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The Olive and the Caper: Adventures in Greek Cooking Paperback – August 1, 2004
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From Publishers Weekly
Traditional Greek cuisine favors sour tastes: lemons, capers, vinegar, wild herbs. Cooking with these pungent ingredients takes a sure hand or, failing that, a good recipe. Hoffman's book supplies the latter in abundance; it attempts nothing less than to capture the whole of Greek food culture between covers. That includes side notes on language, myth, literature and botany; details of regional specialties; lists of native greens; and an explanation of why we say "Greek" instead of "Hellenic." Like many warm-weather cuisines, Greek food relies on an abundance of grilled meats and fish and dressed greens. Hoffman presents them in dazzling variety, alongside familiar exports like Dolmadakia (stuffed grape leaves) and Tzatziki. Hoffman, an anthropologist and cook, includes recipes that might be challenging or improbable for American home cooks: Retsina-Pickled Octopus, Thyme-Fed Snails and "Greek-inspired ice creams" made with mastic or olive oil. There are labor-intensive recipes, too, showing how to make filo pastry and homemade sourdough noodles. Desserts—Semolina Custard Pie; Yogurt Cake with Ouzo-Lemon Syrup—go far beyond Baklava. With its fascinating trove of information, this work will please armchair cooks and traveling foodies. For those willing to surrender to its searingly bright palate of flavors, it's a boon to the kitchen, too. Photos, illus.
Copyright © Reed Business Information, a division of Reed Elsevier Inc. All rights reserved. --This text refers to an out of print or unavailable edition of this title.
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Below are notes on the 3 recipes I have done so far:
Roasted Lamb Shanks p.387 Not happy with this. Recipe intro speaks of "long, slow roasting...glossy meat fallimg off the bone"...permeated with seasonings and garlic reduced to a "soft, sweet pulp"
Recipe calls for roasting at 375 degrees, hardly what I would call slow roasting. Against my better judgement, I followed the instructions and ended up with tight, hard meat that was anything but "falling off the bone". The garlic was still hard and quite harsh.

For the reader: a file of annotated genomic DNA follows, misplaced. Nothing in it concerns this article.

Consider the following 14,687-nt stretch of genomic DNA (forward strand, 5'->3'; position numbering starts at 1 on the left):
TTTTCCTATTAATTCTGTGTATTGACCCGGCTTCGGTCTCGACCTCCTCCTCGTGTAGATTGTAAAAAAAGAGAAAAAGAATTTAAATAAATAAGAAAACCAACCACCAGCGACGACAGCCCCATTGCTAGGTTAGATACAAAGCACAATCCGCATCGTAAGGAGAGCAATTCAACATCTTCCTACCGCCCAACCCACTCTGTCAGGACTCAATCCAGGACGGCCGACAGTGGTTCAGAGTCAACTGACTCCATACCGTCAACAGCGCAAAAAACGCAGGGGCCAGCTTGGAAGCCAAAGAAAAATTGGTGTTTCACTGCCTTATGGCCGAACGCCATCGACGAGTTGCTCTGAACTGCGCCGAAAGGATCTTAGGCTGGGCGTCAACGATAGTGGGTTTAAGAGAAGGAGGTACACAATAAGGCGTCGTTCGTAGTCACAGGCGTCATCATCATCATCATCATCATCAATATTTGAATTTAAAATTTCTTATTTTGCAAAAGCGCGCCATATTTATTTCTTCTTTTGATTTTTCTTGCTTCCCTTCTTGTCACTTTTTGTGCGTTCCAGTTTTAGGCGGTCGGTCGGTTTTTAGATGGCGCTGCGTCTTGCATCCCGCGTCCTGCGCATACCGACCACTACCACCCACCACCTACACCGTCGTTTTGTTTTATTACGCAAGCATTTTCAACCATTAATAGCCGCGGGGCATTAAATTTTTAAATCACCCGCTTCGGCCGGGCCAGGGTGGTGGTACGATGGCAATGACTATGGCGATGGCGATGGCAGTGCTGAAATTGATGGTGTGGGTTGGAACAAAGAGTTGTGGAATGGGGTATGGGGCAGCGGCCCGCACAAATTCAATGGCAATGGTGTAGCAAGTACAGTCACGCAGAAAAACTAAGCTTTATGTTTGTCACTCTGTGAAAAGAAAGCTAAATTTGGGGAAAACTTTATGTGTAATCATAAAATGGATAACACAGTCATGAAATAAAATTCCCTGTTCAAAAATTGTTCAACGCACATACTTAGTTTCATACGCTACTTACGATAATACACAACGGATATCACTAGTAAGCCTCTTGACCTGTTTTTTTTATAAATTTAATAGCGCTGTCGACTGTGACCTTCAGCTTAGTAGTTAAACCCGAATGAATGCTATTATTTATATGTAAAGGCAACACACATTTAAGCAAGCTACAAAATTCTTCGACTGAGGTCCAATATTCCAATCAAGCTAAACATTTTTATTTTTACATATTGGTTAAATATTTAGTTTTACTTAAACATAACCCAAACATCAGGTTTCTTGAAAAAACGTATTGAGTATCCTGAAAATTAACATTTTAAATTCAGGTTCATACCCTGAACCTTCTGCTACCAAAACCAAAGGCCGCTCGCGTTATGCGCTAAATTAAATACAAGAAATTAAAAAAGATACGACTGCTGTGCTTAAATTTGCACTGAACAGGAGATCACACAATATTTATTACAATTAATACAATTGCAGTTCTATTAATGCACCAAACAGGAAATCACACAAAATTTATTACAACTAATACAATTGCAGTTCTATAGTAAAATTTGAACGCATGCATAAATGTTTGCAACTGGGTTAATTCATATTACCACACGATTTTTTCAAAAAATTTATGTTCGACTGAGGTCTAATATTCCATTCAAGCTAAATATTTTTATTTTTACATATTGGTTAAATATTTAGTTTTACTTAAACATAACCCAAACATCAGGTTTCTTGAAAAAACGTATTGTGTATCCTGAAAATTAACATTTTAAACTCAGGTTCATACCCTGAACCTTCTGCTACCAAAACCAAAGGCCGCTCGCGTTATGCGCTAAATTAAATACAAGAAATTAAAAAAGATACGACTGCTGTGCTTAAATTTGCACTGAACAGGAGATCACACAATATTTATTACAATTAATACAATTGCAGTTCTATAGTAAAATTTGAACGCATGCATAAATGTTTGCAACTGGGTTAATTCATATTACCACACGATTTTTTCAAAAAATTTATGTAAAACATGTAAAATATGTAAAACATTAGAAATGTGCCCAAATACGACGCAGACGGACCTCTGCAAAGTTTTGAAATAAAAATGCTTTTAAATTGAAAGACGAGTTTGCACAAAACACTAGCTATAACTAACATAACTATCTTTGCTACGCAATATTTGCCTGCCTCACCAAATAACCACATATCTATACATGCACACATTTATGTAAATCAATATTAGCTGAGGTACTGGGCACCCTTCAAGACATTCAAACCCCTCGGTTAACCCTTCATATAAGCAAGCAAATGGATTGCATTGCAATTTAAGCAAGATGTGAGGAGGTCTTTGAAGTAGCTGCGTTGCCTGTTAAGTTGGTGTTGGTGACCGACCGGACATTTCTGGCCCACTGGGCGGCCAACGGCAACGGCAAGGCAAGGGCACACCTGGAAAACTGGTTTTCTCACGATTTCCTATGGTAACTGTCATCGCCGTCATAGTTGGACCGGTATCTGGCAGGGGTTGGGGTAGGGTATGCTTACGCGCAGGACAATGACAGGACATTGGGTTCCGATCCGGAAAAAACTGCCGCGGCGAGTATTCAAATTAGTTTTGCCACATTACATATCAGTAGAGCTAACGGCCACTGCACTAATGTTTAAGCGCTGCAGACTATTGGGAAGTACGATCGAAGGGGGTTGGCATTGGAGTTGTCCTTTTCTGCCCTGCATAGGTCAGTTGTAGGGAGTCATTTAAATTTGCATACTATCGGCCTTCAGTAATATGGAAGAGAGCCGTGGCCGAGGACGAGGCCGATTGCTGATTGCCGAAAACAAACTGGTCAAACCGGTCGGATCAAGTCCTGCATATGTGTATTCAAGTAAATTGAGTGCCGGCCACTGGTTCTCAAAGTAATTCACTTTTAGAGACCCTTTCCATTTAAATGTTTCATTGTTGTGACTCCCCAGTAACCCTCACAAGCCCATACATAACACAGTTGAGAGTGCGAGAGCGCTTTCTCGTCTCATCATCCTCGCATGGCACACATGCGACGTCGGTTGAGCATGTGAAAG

If I had made this recipe to eat as is, I would have been EXTREMELY disappointed. As it was, I made it as the first step for the lamb pie on page 106
Lamb Pie p.106 Not thrilled with this one either. The orange zest was so overpowering it was basically all we could taste. The trouble and expense of buying and roasting the lamb shanks was entirely wasted--could have saved a lot of money, time and effort simply by making the recipe with ground beef. I would like to try this again--with ground beef and about half the orange zest. Maybe then it could be really good.
Winter Vegetable Soup p.167 An OK soup. I found it rather frugal and meager. The recipe called for a small, 12 oz cabbage. The smallest I could find was about 28 oz, so I used half. Honestly, I really should have used the entire cabbage, it would have added more much needed substance to what should IMHO be a hearty winter soup. Same goes for the leek. It calles for a medium leek--what's a medium leek? The leeks I typically see in the market are about 2 inches in diameter with a usable section maybe 6-8 inches long. I found a bunch of 4 small leeks that were about half the usual size, a scant 1" in diameter with maybe a usable length of 4". I used one. Honestly, in retrospect I probably should have used all 4. I used the optional beans--without them the soup really would have been too meager. I bought a small can of tomato paste, used half and threw the rest away--I should have used the whole thing. I made it without the optional salami garnish. The best I can say about this soup is it is a healthful, light meal with a pleasantly different flavor because of the wine. I was pleased with the way the red wine mellowed in the cooking. I would like to do it again, beefing up the vegetable content to give the soup more substance, and definitely adding the salami for some much needed savoriness and depth of flavor.
Judging a book on just 3 recipes may not be fair, but OTOH I've had experience with other cookbooks where the first several recipes I tried were all winners. I'm still going to continue using this book in the hope that other recipes will prove to be much better. I like the supplemental information the author incorporated into the book and I respect the time she spent researching the subject in Greece. In short--I want to like this book and have not yet given up hope on it. I will add to this review in several months after trying more recipes.
So far the book is a great success. I've only made two of the recipes, but each has been easy and very good. I've got a list of about six more dishes that I'll cook in the next couple of weeks, which puts "The Olive and the Caper" head and shoulders above the other Mediterranean cookbooks I've recently bought.
Aside from the recipes, the book is great fun to read, chock-full of information about Greece and its culture of food.
No regrets here. Can't wait for the weekend so I can crack it open again.
Kudos to the designer for crafting a layout as wonderful to look at as an art book as it is useful as a cookbook. This is one of those kitchen musts for people who love to cook, or for people who love to read cookbooks.